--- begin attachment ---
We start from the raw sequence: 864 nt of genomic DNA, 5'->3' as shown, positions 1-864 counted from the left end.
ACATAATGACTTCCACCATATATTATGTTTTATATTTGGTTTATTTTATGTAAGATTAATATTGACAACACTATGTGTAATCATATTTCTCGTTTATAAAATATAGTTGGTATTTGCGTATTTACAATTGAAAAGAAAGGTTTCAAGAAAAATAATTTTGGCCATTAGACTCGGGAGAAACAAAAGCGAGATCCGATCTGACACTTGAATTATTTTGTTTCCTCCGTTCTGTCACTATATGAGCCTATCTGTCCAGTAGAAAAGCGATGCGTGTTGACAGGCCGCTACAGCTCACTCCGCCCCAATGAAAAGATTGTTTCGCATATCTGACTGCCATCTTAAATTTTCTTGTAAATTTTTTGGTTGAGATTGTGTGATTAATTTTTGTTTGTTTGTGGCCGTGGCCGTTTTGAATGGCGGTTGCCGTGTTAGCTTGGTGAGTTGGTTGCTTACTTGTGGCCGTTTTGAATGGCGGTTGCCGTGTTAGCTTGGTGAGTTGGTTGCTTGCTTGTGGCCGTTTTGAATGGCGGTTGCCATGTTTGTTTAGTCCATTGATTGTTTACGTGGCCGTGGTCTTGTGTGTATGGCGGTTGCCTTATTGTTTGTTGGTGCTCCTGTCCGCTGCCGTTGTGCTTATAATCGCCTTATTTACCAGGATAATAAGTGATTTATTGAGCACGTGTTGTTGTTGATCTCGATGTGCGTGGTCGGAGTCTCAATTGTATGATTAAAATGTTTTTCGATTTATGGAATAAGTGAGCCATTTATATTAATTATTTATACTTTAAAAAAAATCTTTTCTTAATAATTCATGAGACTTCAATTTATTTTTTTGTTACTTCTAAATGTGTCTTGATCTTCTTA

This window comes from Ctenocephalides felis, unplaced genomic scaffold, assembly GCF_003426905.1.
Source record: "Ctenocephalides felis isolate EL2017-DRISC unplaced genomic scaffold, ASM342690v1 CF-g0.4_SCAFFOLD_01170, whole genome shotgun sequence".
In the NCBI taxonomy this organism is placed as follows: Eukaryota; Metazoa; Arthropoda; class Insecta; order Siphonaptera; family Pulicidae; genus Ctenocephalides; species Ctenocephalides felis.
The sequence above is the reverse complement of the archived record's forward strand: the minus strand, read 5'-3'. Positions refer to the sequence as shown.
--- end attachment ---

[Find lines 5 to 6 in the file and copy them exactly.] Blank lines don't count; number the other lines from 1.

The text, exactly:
In the NCBI taxonomy this organism is placed as follows: Eukaryota; Metazoa; Arthropoda; class Insecta; order Siphonaptera; family Pulicidae; genus Ctenocephalides; species Ctenocephalides felis.
The sequence above is the reverse complement of the archived record's forward strand: the minus strand, read 5'-3'. Positions refer to the sequence as shown.